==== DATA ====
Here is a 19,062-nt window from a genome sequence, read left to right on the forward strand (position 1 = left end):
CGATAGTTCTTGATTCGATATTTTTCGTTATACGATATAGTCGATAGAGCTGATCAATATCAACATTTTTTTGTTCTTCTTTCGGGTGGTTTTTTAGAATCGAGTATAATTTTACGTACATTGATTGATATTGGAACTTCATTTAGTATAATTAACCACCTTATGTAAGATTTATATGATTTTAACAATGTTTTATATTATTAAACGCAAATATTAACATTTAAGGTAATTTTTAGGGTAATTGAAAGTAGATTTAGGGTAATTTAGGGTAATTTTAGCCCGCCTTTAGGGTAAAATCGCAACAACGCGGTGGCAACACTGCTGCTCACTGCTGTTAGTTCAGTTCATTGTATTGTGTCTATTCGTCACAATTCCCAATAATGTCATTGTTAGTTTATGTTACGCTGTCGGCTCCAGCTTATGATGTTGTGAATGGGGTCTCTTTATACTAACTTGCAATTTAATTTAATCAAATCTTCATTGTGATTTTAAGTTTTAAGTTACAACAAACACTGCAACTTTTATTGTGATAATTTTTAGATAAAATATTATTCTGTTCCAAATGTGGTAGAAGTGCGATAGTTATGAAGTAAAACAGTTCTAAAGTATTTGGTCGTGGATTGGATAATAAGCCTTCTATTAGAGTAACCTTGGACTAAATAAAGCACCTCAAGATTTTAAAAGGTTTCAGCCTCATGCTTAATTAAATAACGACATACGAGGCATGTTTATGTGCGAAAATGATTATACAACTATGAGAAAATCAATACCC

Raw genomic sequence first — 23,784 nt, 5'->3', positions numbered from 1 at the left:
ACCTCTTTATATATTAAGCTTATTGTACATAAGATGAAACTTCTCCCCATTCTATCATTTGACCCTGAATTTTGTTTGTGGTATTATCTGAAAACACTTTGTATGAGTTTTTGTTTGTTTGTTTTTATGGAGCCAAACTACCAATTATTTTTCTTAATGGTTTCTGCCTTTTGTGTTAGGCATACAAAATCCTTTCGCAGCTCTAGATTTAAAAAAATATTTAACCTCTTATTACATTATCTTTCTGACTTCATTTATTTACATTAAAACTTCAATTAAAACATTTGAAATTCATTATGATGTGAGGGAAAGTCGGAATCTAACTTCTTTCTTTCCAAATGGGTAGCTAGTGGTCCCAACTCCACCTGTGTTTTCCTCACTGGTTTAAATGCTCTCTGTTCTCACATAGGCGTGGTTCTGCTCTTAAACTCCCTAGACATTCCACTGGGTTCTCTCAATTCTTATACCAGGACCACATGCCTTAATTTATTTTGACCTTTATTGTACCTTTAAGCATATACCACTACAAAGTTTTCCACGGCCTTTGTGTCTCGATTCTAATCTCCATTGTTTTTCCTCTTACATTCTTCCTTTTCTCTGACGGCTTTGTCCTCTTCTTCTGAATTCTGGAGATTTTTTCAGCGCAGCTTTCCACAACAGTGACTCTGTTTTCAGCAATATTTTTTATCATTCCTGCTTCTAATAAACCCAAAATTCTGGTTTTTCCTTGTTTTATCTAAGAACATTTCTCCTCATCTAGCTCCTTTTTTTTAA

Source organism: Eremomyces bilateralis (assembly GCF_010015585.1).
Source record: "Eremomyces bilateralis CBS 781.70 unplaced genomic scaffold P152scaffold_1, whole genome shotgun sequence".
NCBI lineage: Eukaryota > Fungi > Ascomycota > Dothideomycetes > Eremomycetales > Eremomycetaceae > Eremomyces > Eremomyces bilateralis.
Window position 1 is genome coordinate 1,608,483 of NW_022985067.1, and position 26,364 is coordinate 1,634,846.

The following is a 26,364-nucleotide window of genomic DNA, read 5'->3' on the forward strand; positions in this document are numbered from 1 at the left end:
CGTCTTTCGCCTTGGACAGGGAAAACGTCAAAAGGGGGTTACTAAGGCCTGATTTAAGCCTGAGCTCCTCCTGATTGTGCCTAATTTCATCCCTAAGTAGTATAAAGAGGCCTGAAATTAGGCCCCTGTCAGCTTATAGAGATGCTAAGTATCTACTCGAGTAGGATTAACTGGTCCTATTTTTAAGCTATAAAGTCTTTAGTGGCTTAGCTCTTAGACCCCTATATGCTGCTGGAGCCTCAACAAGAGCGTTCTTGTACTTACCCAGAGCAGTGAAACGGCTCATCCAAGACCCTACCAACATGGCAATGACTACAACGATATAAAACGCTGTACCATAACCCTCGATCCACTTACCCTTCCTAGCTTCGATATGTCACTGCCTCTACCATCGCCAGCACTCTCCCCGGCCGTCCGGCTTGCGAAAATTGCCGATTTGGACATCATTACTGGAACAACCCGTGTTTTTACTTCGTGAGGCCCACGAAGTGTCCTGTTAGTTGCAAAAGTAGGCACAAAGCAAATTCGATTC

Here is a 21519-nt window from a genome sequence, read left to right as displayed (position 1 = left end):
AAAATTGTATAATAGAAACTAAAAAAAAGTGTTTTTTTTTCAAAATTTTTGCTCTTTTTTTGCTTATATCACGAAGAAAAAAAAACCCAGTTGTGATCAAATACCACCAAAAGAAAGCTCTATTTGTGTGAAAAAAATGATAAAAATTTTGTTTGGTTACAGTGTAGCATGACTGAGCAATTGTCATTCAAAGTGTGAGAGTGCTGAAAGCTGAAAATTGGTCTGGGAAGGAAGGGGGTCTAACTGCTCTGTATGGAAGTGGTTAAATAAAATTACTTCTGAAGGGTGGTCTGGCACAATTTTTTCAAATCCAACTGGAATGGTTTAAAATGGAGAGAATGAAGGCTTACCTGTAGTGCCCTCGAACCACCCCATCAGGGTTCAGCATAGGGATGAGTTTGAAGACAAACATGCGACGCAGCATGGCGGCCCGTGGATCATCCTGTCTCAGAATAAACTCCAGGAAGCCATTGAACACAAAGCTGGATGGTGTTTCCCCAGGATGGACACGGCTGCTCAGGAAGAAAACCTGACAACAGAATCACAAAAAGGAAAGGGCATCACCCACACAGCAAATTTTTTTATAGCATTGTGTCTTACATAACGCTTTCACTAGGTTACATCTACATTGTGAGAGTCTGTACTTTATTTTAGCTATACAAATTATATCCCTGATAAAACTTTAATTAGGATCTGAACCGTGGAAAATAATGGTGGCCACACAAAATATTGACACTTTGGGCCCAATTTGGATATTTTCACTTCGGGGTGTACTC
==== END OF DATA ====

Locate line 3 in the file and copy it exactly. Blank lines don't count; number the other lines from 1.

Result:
Raw genomic sequence first — 23,784 nt, 5'->3', positions numbered from 1 at the left: